The staff are mostly CAMRA volunteers and to be fair, were a really friendly helpful bunch.

The beer….

Firstly I had Liverpool Stout by Liverpool Organic – (4.3% abv) – This was a black stout which (I thought) was slightly sweet, like a less lactic Milk Stout. I expected something more dry and assertive, but pleasant enough.

2. 13 Guns by Daniel Thwaites – (5.5% abv) – I may need to reassess Thwaites. This was a cracking IPA. A bit of a hop monster aroma, but more gently hoppy in the mouth, certainly more smooth and rounded than the aroma indicated, a surprising beer and one of the weeks best for me.

20130125_173046[1](Starting to get busy now!)

3. Dry Stone Stout by Hawkshead – (4.5% abv) – Not as assertively roasted as I hoped. A smooth gentle roasted flavour, slight chocolate with a subtly smoked aftertaste.

4. Siberia by Ilkley / Melissa Cole (Collaboration) – (5.9% abv) – If you’ve read this blog before – and my eulogising of this great beer – I had this simply because I could, OK! Hazy, wheaty, slight sourness with some lovely rhubarb taste. A stunning beer. Anybody who says different……I’ll see you in the car park! OK!

5. Venus Ella by Prospect Brewery – (3.8% abv) – This is one of a series of collaborations by a trans-atlantic alliance of Brewsters (lady brewers – to the uninitiated, like me!). A nice pale bitter beer with a substantially hoppy aroma with more body than a 3.8% should have. A really nice beer. A contender for beer of the week (A pale beer? Am i going soft?)

6. (And finally) – Fireside Porter by Ilkley – (4.2% abv) – Another beer with plenty of body / texture for the light strength. Lovely roasted flavours and another with a gentle smokiness lasting into the dry finish.

Moment of the week? The threats of biblical retribution posited toward the (believed) women who were thieving the soap from the ladies toilets. (Along with the implied threat of body searches! Classic!!!)

Beer of the week. A close one. For the Darks – Allgates Espresso probably just shades it. For the Pales – Prospect Venus Ella, which surprised me.

Jaz and I (of course he was there!) left (into a blizzard!) and popped into a few pubs on the return journey. Checked out the bar at the back of the Crown and Kettle and had a (cold) Detention by Old School Brewery (OSB) – a nice amber coloured bitter, just too cold!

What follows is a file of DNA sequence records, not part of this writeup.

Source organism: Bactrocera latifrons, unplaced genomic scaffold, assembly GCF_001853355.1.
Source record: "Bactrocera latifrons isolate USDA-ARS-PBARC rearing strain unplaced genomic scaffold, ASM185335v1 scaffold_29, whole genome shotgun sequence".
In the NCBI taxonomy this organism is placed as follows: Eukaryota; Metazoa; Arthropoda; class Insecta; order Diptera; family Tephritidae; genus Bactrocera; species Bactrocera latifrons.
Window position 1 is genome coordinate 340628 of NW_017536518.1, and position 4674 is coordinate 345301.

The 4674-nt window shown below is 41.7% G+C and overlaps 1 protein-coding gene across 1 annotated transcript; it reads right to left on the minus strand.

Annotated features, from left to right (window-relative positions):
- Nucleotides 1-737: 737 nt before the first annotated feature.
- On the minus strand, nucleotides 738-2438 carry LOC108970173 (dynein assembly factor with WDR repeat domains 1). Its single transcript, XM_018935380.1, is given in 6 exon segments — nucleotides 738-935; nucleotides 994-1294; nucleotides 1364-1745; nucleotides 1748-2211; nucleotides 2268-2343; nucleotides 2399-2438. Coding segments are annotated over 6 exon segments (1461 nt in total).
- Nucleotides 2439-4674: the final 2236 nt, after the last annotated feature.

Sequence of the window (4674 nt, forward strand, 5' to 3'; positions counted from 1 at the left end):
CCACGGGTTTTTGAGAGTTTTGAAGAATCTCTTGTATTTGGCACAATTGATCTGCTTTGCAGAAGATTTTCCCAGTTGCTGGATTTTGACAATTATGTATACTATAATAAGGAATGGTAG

Then, The Castle. We went upstairs to drink our Roosters Humble Pie – a pale slightly hoppy beer -What a great job they’ve done in opening up the upstairs. A really nicely decorated room which more than makes up for the space lost to the “performance” room.

Finally, onto Soup Kitchen. Only one beer on, but Privateer Brewery – Dark Revenge. This was as good as I remembered it. A strong mild at 4.5%, the lovely chocolaty dark malt flavours revived my (by now) jaded palate! Nicely busy, with Some excellent tunage being spun (on vinyl) by the DJ!

At this point, I waved the white flag and set off home. However, I grabbed the opportunity for a swift half of Salford Arms Ale by Black Jack in the……..(where was I again?)….ah, yes, The Salford Arms. Nice and hoppy. There was a band setting up at the far end. However, it was a swift half, unfortunately. Raising the White Flag again, I jumped the 37 bus to home.

Do you ever have those semi-drunken conversations on a bus? (So it’s not just me then!) Tonight, I was talking to a bloke. Nice beer related conversation. The bloke was formerly from Swinton, but more latterly had migrated to Saffron Walden in Essex.It turned out that he was the Brewery Liaison Officer for North West Essex CAMRA! I’ll be e-mailing Richard the blog address – of course!

‘Snowmageddon’ was now blanketing North Manchesters’ suburbs in a thick white quilt. The 37 bus struggled along the route, eventually depositing me opposite my igloo. Donning my snowshoes, I crossed the glacier and opened the front  door with the immortal words “Hi Honey (hic), I’m home!”

On that note (and reaching for the tub of Andrews’)….Til next time!

Slainte!